More tips ... In crowded places men are advised to carry their wallet in a front pocket or a buttoned pocket. Don’t leave valuables in a coat or jacket hung over the back of your chair. Carry with you at all times photocopies or printouts of color scans of your passport and ITAS /ITAP, and remember to carry the originals if you are traveling outside Jakarta.
All family members should carry a hand phone at all times. Ensure that emergency numbers are programmed into your hand phone and that you have a list of important phone numbers kept in a safe place. Commit to memory at least one number, such as your home number, office number or your spouse’s hand phone number, just in case your hand phone is stolen or damaged.
If you follow simple safety precautions, you will find your stay in Jakarta a very safe one. The writer of this article has lived here for 14+ years and never yet experienced an instance of theft.
At the Airport
- Be aware of pick pocket schemes involving the selling of goods using distractions. Criminals are aware of the fact that most travelers have more than the usual amount of cash with them. Do not carry more than you are willing to lose.
- Try not to linger before the security checks and have tickets, etc. ready before exiting. Have a small amount of money available separate from your purse or wallet.
- Watch your purse, briefcase, laptop and bags carefully as they go through metal detectors. Do not feel rushed or pressured to pass through if your belongings have not entered the machine. Allow the person in front of you to clear through the scan before you move forward. There have been incidences where the person was delayed moving through the scanner and when they went to collect their bags on the other side, their bag was missing.
The reaction of the crowd who takes the law into their own hands does much to deter public crime in Indonesia. Pickpockets who are caught in the act are often beaten by crowds that quickly form when the victim cries out in outrage. Often a pickpocket is caught by others who are on the watch for the personal safety of those around them.
If anything should happen to you, your first reaction should be to scream LOUDLY. In almost any location a crowd will quickly form and the perpetrator will be quickly caught by the crowd.
Night Club Crime
A common MO amongst thieves is to look for inebriated expatriates leaving a nightclub and follow them home where they would be robbed in their car/taxi or at their home in collaboration with a 'working girl'. There is no need to state the quite obvious precautions that could be taken to avoid being the victim of crime in these circumstances. There have also been instances where drugs have been put into drinks which causes the person to black out and have a total loss of memory as to what happened. It is advised to be cautious and never leave your drink unattended and then come back to it to finish it after returning from the toilet or the dance floor.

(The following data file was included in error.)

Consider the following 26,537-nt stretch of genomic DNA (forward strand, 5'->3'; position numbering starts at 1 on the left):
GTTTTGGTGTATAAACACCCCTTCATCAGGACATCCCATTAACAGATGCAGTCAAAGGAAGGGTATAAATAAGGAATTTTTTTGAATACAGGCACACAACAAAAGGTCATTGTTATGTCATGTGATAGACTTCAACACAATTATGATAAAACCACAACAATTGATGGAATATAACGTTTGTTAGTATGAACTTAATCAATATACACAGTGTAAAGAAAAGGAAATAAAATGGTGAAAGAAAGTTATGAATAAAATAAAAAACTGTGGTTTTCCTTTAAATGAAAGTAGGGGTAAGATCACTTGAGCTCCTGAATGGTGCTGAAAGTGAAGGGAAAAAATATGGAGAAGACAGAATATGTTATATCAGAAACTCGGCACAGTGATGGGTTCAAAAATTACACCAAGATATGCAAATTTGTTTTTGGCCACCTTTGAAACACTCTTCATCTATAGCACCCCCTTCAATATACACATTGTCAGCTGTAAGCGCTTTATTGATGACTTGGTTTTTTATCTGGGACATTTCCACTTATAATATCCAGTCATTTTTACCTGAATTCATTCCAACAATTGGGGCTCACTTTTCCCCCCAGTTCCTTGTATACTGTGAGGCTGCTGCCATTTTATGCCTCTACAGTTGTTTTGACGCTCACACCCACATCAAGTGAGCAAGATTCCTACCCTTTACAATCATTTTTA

Ability to Communicate in Bahasa Indonesia
If you are able to speak to speak Bahasa Indonesia, you can usually solve most of your problems yourself. We encourage you to learn Bahasa Indonesia, as the ability to communicate with those around you will do much to improve the not only your feeling of safety, but the quality of your stay in Indonesia.
The American Women's Association's Indonesian Words and Phrases has a special section on language for emergency situations, theft, fire and accidents. You will find this book useful in learning other basic language as well.
Stories from the 1997/1998 riots
In the unrest during these years, the only incidents that we heard of where the crowd's behavior adversely affected an expatriate, was where an expat, unaware of what was going on, drove into an area where a demonstration/riot was going on. If you find yourself in this situation, don't scowl or yell at the crowd, even if they jump on your car or hit it. For your own safety, it's best to smile and drive slowly through the crowd, with a nod of the head or wave of the hand to the protesters until you are safely past. A confrontational stance in this type of situation could be very dangerous.
If possible, stop your car on the side of the road and wait for the protesters/demonstration to pass. No matter what you are feeling, smile and joke with the protesters. Give them money if they ask for it. Remember that it's not political principles that you need to be concerned with in this instance, but the preservation of your own personal safety. Needless to say, the events surrounding the May 1998 riots threw all statistics out of kilter with the widespread damage, looting and physical abuses heaped upon Chinese Indonesians who became the scapegoat of the masses for the economic depression the country has sunk into. Keep it in mind that foreigners were not the targets of the anger that overflowed during those troubled days.
If you are concerned about evacuation in the case of an emergency, read our article on Emergency Preparedness.
Other Articles Related to Safety Concerns
- Security at home and around town
- Emergency Preparedness
- Residential Security Basics
- Household Security Rules
- Residential Guards, Security Officers and Watchmen
- Home Security During Vacations and Home Leave
- Protecting Soft Targets in Indonesia
- Emergency Phone Numbers for Jakarta and Tangerang
- Crime Statistics and Safety for Foreigners in Indonesia
- Some thoughts from a recent Expat Forum thread on “How safe is it in Indonesia for foreigners?”
Last updated April 4, 2016